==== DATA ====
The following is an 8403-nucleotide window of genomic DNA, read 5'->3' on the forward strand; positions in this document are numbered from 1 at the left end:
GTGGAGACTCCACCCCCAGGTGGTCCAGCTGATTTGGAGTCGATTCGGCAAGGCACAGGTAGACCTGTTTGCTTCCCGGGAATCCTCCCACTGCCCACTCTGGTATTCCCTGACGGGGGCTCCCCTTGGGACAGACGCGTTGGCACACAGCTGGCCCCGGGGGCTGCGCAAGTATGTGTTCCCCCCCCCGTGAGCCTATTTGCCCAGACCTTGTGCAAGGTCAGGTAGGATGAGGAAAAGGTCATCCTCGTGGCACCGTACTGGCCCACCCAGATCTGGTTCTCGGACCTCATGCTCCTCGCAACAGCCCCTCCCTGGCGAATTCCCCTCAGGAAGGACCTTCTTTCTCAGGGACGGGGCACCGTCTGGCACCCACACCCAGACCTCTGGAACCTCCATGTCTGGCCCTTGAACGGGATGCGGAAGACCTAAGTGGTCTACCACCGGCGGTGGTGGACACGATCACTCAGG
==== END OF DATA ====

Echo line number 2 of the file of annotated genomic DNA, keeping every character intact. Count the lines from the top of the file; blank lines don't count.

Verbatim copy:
GTGGAGACTCCACCCCCAGGTGGTCCAGCTGATTTGGAGTCGATTCGGCAAGGCACAGGTAGACCTGTTTGCTTCCCGGGAATCCTCCCACTGCCCACTCTGGTATTCCCTGACGGGGGCTCCCCTTGGGACAGACGCGTTGGCACACAGCTGGCCCCGGGGGCTGCGCAAGTATGTGTTCCCCCCCCCGTGAGCCTATTTGCCCAGACCTTGTGCAAGGTCAGGTAGGATGAGGAAAAGGTCATCCTCGTGGCACCGTACTGGCCCACCCAGATCTGGTTCTCGGACCTCATGCTCCTCGCAACAGCCCCTCCCTGGCGAATTCCCCTCAGGAAGGACCTTCTTTCTCAGGGACGGGGCACCGTCTGGCACCCACACCCAGACCTCTGGAACCTCCATGTCTGGCCCTTGAACGGGATGCGGAAGACCTAAGTGGTCTACCACCGGCGGTGGTGGACACGATCACTCAGG